Psychology Corner: Hypocrisy and Dissonance

This is Psychology Corner, where Tom brings in his knowledge from his professional life to bear in analysing the psychology and behaviour of Fantasy Football (FPL) managers. This expands on something spoken about in a prior pod – a bit behind on these so the examples have been updated a bit to reflect the current context. Please note these articles aren’t claiming to explain everything that is going on, but are suggesting a psychological factor (or two) that could be influencing behaviour.

As people who are active in the FPL community, we are often asked to give an opinion on things.

This opinion is disseminated publicly – either on the pod or by us on social media.

This presents many benefits (hopefully we’re giving good advice to people, and it gets our word out there), but it also carries many risks.

A good example might be if we say “oh I would never transfer in [player x]” but then on the Saturday morning it transpires that, actually, one of us has done so.

It may be that we are open to accusations of hypocrisy.

Hypocrisy and dissonance

This is a real fear for us all: being called a hypocrite is an anxiety that influences people’s behaviour in all contexts – think of politicians, or parents. It’s a very emotionally driven psychological effect on behaviour – we don’t want to lose our sense of ‘dignity’.

Hypocrisy itself is interesting as it feeds into the psychology of dissonance –the discomfort felt from having two competing thoughts or behaviours. Rational thinking dictates that we shouldn’t be able to hold two beliefs that compete simultaneously: this is the nub of what George Orwell darkly riffs upon with the idea of “doublethink” in 1984.

Source: http://betterlivingthroughbeowulf.com

We ultimately aren’t rational as human beings, but we always want to present ourselves as such. For each and every one of us, as much as we might wish to style ourselves as mercenaries of current opinion, there’s ultimately a set of beliefs and ideas that we subscribe to and define ourselves by. And, if we’re talking about them, we broadcast them outwardly.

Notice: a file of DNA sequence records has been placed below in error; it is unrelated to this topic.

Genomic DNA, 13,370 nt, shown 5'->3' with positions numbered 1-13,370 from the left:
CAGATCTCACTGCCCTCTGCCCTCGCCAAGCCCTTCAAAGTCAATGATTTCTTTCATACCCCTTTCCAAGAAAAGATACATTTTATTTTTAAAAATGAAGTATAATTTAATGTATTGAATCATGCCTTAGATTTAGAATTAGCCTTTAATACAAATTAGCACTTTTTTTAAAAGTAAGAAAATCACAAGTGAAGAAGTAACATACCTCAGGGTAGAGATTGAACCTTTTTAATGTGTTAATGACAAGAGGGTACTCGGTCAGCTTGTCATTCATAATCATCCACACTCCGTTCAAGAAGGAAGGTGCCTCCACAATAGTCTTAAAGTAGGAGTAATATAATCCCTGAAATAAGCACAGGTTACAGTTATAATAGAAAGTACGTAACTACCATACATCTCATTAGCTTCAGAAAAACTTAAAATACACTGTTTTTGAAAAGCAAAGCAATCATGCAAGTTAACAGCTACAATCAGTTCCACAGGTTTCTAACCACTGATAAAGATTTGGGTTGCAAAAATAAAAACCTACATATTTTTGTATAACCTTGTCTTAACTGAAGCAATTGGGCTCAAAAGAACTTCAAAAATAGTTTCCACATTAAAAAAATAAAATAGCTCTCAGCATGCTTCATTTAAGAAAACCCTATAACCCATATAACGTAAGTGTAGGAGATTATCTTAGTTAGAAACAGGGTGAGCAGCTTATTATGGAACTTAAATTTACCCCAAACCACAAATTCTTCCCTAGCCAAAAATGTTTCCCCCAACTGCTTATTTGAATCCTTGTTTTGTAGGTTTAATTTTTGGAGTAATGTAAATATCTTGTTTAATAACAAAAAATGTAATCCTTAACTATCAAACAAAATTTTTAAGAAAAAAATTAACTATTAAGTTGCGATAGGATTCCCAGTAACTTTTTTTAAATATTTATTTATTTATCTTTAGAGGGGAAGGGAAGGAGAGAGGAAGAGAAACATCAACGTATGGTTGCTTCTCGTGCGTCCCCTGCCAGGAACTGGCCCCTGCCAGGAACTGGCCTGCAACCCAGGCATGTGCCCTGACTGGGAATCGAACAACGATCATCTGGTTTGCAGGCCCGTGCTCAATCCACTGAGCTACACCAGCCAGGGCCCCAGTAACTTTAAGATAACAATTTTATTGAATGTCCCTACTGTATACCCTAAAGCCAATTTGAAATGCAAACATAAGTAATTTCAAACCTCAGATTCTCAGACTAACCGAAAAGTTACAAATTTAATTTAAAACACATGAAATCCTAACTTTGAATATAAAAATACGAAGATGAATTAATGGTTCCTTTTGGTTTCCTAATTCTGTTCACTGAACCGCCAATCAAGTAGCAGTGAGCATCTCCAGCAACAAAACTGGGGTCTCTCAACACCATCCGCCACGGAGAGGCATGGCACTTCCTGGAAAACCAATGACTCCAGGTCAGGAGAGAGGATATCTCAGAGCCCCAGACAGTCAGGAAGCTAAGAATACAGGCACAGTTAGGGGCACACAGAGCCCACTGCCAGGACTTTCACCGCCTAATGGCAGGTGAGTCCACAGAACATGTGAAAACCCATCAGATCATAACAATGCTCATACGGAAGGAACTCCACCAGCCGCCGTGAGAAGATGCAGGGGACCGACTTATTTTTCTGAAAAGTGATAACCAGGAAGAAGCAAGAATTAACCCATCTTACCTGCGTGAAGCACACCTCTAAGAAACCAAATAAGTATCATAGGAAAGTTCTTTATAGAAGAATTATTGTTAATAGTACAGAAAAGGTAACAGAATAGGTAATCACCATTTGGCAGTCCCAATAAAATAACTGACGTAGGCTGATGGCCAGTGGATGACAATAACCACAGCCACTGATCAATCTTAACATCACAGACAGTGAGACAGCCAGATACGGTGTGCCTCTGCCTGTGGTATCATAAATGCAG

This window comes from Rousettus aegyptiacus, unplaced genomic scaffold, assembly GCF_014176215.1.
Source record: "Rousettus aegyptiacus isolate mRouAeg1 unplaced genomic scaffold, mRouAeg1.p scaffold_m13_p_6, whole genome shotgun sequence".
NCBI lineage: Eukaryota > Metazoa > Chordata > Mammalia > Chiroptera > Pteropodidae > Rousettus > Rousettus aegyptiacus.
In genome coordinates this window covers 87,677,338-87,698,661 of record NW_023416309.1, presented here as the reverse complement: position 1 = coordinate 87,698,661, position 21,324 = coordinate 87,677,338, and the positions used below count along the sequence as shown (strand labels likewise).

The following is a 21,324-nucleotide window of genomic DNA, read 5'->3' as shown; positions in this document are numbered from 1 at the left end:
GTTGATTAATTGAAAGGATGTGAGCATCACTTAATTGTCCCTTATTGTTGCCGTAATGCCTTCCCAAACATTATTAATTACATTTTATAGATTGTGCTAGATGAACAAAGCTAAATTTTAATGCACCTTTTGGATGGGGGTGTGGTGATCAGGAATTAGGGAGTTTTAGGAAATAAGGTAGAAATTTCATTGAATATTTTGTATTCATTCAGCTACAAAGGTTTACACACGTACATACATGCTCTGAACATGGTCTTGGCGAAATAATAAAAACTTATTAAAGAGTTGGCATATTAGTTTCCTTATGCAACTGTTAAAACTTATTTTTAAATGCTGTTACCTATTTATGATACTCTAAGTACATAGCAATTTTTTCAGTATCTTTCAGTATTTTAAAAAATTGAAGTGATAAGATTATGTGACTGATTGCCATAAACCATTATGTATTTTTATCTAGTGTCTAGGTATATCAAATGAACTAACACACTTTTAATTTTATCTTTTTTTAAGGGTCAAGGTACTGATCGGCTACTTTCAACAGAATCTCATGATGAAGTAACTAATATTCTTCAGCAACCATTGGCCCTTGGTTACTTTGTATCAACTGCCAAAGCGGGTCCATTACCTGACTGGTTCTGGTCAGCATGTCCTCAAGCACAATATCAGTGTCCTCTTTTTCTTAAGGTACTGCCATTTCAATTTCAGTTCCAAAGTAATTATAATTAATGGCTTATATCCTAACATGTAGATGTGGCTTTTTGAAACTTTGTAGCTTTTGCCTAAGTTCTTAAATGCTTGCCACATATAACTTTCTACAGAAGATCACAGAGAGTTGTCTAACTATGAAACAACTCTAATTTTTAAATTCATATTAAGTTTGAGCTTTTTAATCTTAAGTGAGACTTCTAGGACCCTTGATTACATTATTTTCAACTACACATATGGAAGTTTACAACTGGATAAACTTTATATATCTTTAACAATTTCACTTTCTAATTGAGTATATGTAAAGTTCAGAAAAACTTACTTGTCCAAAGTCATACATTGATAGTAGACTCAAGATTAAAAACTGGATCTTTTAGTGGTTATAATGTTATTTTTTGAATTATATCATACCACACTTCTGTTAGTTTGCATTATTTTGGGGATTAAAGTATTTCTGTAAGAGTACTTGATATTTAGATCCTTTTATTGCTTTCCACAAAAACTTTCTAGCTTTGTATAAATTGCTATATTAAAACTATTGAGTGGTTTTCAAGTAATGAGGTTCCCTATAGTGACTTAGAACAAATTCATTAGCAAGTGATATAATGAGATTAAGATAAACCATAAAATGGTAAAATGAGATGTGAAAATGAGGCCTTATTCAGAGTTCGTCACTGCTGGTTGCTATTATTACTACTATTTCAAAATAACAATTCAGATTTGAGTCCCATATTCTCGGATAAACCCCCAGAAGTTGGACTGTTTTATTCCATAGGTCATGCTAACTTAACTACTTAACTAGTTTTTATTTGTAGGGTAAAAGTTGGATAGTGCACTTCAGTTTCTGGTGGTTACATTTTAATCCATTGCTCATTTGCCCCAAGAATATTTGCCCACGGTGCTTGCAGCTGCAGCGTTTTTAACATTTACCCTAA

So whenever something happens that challenges that belief (e.g. I wasn’t going to buy a player, but suddenly circumstances form where getting him looks a good option), it creates this cognitive dissonance.

How we respond to dissonance

Broadly, we broadly have 3 options in how we respond to this dissonance:

  • we can reject it immediately (Semmelweis)
  • consider it and then realise that we don’t want to change what we’ve said and appear a hypocrite
  • change your belief and post-rationalise why what you thought before was a mistake

I mentioned politicians earlier, and they are particular examples of number 3 in action: think when someone’s unsavoury past personal views are brought to light and they’re forced to apologise and claim they have changed. Also think last year’s storm with Andre Gray.

The upshot of this is that we don’t tend to be too comfortable with holding competing beliefs, and seek to resolve the dissonance. This can lead to all kinds of behaviours which could ultimately be unfavourable to one’s own chances of success in a given pursuit.

Application to FPL

Who cares if you’re a hypocrite, get this lad in your side!

This is why we find things like people making unfavourable moves to avoid obvious solutions in FPL because they don’t want to be seen as a hypocrite. An example may be someone last season who refused to transfer in Arsenal players, for example, despite Sanchez’s storming form. Or think someone not getting in a form player because of a broadcasted belief that they will stop scoring soon – they may eventually not buy the player due not wanting to be seen as a hypocrite when the rational choice is to cave (think Salah this season).

They ultimately may have valued their nebulous sense of “dignity” in not being seen as a hypocrite amongst their peers over their FPL fortunes which is, in the end, detrimental to them and only them.

A good solution to this if you find yourself in such a bind is try to think about things clinically – think the yellow legal pad of How I Met Your Mother fame. Try to take your emotion and your own sense of ego out of it, and instead concentrate on the actual pros and cons of the situation if your emotional attachment to the situation wasn’t a factor in your thinking. You may then see the wood through the trees if you see everything in front of you, shorn of the emotional side of things.

Hypocrisy will always exist. Just try to not to be trapped by worries about reflective emotional judgement if you are doing something that is contrary to your past assertions – in an FPL sense anyway, since we’re trying to help you with that specific issue here.

When it comes to broader issues, I’ll leave that up to you.

(caveat: these articles condense often complex concepts into bitesize chunks – there is obviously far more depth and detail to each concept, with reams of academic and practical theory that informs what is reported here)

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